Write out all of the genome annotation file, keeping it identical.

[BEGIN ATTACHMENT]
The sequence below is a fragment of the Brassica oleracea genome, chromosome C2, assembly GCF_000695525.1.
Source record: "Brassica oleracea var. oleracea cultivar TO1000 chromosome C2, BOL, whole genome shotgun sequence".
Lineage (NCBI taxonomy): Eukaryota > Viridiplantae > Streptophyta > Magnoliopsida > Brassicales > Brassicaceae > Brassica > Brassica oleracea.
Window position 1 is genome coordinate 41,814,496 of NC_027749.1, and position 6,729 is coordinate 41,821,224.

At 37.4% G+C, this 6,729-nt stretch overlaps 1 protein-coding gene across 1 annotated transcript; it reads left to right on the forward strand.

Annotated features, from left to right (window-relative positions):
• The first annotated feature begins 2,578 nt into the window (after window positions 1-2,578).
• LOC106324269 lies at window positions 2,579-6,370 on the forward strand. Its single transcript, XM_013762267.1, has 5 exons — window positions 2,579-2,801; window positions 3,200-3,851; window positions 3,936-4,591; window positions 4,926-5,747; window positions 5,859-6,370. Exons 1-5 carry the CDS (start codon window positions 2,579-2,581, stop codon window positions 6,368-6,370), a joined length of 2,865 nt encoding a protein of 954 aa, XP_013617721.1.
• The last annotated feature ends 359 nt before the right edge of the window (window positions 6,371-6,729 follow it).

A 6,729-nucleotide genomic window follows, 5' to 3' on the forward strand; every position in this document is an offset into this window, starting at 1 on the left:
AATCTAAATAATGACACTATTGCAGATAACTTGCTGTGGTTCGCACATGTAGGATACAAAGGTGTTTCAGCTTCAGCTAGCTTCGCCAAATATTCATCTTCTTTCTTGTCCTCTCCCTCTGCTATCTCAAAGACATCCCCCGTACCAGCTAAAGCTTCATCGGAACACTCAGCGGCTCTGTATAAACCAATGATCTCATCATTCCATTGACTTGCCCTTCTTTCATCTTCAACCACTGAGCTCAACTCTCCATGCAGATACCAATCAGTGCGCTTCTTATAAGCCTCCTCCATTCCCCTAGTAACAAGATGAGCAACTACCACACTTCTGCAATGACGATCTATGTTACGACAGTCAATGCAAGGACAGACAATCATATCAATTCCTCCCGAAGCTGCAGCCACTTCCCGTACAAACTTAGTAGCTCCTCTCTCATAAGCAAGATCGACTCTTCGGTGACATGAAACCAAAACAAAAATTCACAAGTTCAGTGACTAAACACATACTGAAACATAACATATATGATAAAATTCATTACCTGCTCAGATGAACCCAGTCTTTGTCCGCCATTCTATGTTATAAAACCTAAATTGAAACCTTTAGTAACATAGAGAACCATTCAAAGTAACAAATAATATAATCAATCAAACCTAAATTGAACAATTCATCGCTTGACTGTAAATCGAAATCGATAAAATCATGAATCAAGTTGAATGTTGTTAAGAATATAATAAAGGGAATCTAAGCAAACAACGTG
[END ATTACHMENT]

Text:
The sequence below is a fragment of the Brassica oleracea genome, chromosome C2, assembly GCF_000695525.1.
Source record: "Brassica oleracea var. oleracea cultivar TO1000 chromosome C2, BOL, whole genome shotgun sequence".
Lineage (NCBI taxonomy): Eukaryota > Viridiplantae > Streptophyta > Magnoliopsida > Brassicales > Brassicaceae > Brassica > Brassica oleracea.
Window position 1 is genome coordinate 41,814,496 of NC_027749.1, and position 6,729 is coordinate 41,821,224.

At 37.4% G+C, this 6,729-nt stretch overlaps 1 protein-coding gene across 1 annotated transcript; it reads left to right on the forward strand.

Annotated features, from left to right (window-relative positions):
• The first annotated feature begins 2,578 nt into the window (after window positions 1-2,578).
• LOC106324269 lies at window positions 2,579-6,370 on the forward strand. Its single transcript, XM_013762267.1, has 5 exons — window positions 2,579-2,801; window positions 3,200-3,851; window positions 3,936-4,591; window positions 4,926-5,747; window positions 5,859-6,370. Exons 1-5 carry the CDS (start codon window positions 2,579-2,581, stop codon window positions 6,368-6,370), a joined length of 2,865 nt encoding a protein of 954 aa, XP_013617721.1.
• The last annotated feature ends 359 nt before the right edge of the window (window positions 6,371-6,729 follow it).

A 6,729-nucleotide genomic window follows, 5' to 3' on the forward strand; every position in this document is an offset into this window, starting at 1 on the left:
AATCTAAATAATGACACTATTGCAGATAACTTGCTGTGGTTCGCACATGTAGGATACAAAGGTGTTTCAGCTTCAGCTAGCTTCGCCAAATATTCATCTTCTTTCTTGTCCTCTCCCTCTGCTATCTCAAAGACATCCCCCGTACCAGCTAAAGCTTCATCGGAACACTCAGCGGCTCTGTATAAACCAATGATCTCATCATTCCATTGACTTGCCCTTCTTTCATCTTCAACCACTGAGCTCAACTCTCCATGCAGATACCAATCAGTGCGCTTCTTATAAGCCTCCTCCATTCCCCTAGTAACAAGATGAGCAACTACCACACTTCTGCAATGACGATCTATGTTACGACAGTCAATGCAAGGACAGACAATCATATCAATTCCTCCCGAAGCTGCAGCCACTTCCCGTACAAACTTAGTAGCTCCTCTCTCATAAGCAAGATCGACTCTTCGGTGACATGAAACCAAAACAAAAATTCACAAGTTCAGTGACTAAACACATACTGAAACATAACATATATGATAAAATTCATTACCTGCTCAGATGAACCCAGTCTTTGTCCGCCATTCTATGTTATAAAACCTAAATTGAAACCTTTAGTAACATAGAGAACCATTCAAAGTAACAAATAATATAATCAATCAAACCTAAATTGAACAATTCATCGCTTGACTGTAAATCGAAATCGATAAAATCATGAATCAAGTTGAATGTTGTTAAGAATATAATAAAGGGAATCTAAGCAAACAACGTG